How to cheat, method 13:  While working in a recount (or audit) of paper ballots, hide a bit of pencil lead under your fingernail.  Surreptitiously mark overvotes on ballots marked for the candidate you don’t like.  (A traditional American method.)

What this all illustrates is that paper ballots with audits and recounts, by themselves, are not a panacea.  They need careful and transparent chain-of-custody procedures, and some basic degree of honesty and civic trust.

Solution 5:  Precinct-count optical scan.  Votes are recorded and tabulated by the voting machine immediately as they are cast; paper ballots are saved in a sealed ballot box for later audit or recount.   In case of disagreement, the paper ballots are considered the official ballot of record.  But still, the disagreement, all by itself, is strong evidence that something went wrong: either the machines are cheating, or the machines are miscalibrated, or the paper ballots were altered.  The election fraudster will find it more difficult to make fraudulent paper ballots that exactly match a fraudulent voting machine’s report, than to hack just the voting machine or just the paper ballots.  Although the paper ballots are the default ballot of record, serious discrepancies can lead to investigations.  Once it ends up in court, the judge can hear evidence; perhaps there will be reason to rule that the machine counts are trustworthy where the paper ballots are not.

Notice that central-count optical scan, where the paper ballots go through a nontrivial chain of custody before the first time they are scanned, does not permit Solution 5.

All the solutions I described here take the form, we can never fully trust that the computerized voting machines haven’t been hacked to cheat, so we must have trustworthy human processes to make sure that the paper ballots, marked by the voter, are preserved unaltered and recounted accurately.  But what if there were a way to audit and trust the election results, independent of trusting the very human process of recounting paper ballots?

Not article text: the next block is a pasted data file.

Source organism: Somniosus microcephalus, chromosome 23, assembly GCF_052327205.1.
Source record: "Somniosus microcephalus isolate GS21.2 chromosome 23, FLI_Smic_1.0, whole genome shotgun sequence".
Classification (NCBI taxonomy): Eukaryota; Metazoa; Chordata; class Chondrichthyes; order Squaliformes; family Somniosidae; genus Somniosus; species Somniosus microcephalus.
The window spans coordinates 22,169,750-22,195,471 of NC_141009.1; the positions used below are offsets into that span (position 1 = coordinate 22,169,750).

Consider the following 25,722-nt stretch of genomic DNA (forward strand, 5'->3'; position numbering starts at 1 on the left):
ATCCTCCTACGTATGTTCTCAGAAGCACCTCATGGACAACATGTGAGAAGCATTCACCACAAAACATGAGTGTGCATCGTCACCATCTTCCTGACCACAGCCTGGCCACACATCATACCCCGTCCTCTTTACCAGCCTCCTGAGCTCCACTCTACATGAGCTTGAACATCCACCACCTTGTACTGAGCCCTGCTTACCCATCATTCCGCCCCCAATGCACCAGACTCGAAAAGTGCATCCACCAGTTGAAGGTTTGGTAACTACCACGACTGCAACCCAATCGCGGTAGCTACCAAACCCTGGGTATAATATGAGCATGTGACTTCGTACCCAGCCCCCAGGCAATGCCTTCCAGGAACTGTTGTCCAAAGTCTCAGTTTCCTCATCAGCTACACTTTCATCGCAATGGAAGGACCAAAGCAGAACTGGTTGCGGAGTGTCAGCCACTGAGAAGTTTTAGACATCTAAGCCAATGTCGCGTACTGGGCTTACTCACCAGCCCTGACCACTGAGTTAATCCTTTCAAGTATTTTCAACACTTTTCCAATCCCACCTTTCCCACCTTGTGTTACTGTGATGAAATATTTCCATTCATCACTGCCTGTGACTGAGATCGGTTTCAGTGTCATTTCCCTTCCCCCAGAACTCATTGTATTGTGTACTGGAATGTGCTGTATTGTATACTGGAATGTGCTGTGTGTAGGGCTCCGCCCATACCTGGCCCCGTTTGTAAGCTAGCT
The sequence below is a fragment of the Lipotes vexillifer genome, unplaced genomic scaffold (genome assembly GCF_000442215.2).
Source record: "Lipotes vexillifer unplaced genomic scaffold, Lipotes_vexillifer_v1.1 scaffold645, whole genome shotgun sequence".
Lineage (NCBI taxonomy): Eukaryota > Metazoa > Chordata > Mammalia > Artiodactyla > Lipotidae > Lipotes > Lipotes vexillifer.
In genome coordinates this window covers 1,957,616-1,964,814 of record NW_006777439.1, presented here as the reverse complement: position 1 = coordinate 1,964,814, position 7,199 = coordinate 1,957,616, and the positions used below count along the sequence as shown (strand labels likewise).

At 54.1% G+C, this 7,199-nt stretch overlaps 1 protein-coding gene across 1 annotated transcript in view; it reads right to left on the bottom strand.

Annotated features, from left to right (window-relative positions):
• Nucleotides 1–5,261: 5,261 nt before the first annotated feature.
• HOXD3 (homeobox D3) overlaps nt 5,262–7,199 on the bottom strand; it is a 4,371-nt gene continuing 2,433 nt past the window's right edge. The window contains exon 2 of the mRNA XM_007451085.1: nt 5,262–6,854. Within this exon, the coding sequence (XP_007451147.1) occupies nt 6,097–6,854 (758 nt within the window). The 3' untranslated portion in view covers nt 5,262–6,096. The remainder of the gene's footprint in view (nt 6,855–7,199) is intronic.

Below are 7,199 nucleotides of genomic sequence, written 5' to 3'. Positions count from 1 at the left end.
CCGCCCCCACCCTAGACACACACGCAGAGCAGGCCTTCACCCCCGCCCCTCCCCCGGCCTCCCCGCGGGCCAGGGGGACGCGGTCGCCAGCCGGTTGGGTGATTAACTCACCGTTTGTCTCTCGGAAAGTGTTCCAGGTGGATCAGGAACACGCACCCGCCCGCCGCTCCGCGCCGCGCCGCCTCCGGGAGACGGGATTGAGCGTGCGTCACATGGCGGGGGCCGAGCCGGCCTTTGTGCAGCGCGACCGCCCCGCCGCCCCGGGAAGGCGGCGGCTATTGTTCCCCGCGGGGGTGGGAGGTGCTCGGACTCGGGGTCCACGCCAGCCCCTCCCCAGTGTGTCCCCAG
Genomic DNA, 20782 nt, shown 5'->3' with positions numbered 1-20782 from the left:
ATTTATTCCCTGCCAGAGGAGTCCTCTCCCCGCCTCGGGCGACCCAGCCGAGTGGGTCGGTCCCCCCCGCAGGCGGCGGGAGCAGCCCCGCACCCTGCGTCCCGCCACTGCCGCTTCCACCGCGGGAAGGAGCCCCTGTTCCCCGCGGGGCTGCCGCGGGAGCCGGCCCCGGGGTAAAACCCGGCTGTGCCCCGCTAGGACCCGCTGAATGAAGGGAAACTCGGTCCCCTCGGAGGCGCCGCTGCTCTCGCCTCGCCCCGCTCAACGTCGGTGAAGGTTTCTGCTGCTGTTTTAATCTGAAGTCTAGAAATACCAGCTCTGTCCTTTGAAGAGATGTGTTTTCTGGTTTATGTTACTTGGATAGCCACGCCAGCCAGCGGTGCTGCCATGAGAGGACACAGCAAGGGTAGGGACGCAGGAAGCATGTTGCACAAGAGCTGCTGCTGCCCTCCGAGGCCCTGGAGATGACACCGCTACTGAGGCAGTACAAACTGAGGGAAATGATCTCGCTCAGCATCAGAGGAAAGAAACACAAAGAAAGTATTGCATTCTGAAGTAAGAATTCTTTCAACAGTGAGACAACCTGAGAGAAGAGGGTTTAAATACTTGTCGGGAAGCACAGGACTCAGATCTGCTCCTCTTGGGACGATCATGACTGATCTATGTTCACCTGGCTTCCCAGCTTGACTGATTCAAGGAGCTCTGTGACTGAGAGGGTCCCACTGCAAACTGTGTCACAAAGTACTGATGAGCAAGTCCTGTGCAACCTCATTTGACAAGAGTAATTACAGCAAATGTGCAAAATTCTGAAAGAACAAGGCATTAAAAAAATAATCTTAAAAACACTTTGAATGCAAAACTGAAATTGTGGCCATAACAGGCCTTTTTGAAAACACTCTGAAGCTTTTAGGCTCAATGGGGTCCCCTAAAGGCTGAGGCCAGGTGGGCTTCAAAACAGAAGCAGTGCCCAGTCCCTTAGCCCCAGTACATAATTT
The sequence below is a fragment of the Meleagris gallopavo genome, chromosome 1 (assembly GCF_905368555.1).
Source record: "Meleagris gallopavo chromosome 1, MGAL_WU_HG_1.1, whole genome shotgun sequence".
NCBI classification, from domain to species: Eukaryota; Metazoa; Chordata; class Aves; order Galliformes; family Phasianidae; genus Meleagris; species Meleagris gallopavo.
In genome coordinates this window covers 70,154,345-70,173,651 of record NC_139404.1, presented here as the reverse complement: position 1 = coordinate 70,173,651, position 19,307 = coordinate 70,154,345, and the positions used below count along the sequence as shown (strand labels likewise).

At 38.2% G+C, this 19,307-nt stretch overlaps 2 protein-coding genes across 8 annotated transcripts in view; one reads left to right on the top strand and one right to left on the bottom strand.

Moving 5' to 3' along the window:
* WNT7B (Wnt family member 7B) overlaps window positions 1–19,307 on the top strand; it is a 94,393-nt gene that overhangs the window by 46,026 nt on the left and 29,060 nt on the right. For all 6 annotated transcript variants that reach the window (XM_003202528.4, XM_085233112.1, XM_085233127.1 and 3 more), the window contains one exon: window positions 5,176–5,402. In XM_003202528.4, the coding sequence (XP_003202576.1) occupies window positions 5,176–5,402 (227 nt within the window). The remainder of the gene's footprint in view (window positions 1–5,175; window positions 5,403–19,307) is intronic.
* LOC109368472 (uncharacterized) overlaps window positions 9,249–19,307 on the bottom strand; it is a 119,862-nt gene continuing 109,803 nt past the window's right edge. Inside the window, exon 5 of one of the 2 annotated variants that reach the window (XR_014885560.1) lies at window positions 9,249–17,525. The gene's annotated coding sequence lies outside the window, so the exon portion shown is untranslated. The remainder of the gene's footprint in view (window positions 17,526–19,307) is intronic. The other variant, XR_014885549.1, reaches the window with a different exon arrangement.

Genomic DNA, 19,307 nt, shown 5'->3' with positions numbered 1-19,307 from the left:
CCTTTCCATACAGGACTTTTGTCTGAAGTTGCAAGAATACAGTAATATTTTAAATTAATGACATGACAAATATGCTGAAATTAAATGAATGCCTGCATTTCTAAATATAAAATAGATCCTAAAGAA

Solution 6:  End-to-end-verifiable voting.  In a future article I’ll discuss E2E-verifiable, methods by which each voter can trace his or her own ballot through the process to gain assurance that has been recorded and counted correctly.   Perhaps some of these methods can increase the assurance and efficiency of our elections, especially those E2E-V methods that use paper ballots that can also be audited using random audits by human inspection, providing belt-and-suspenders assurance.


  1. Stephen Green says:

    No matter what you think, Vote..

  2. This reminds me of the 2008 U.S. Senate race in Minnesota between Al Franken and Norm Coleman, where the initial count had only a couple hundred votes separating the two candidates ( https://en.wikipedia.org/wiki/United_States_Senate_election_in_Minnesota,_2008 ).

    In Minnesota we use hand-marked paper ballots which are immediately scanned, and the original ballots are counted by hand in case of a recount.

    The 2008 recount was conducted in the open, and parts of the proceedings were streamed over the Internet. It took months. In the end, the two candidates were still only separated by a couple hundred votes but with a different winner.

    I think it’s fair to say that thanks to the openness of the process only the most partisan Republicans could claim that the outcome was incorrect despite the extremely narrow margin.

    And we all got to argue about how to count the Lizard People ballot: https://blogs.mprnews.org/newscut/2008/11/the_lizard_people_ballot_solve/

  3. Tomonthebeach says:

    Vote electronically. Have the machine print the ballot along with a barcode. The voter signs the ballot. If the barcode shows up in scans twice – fraud. Not so tricky

  4. Carole Appel says:

    How do you preserve secrecy of the ballot if the voter has to sign the ballot?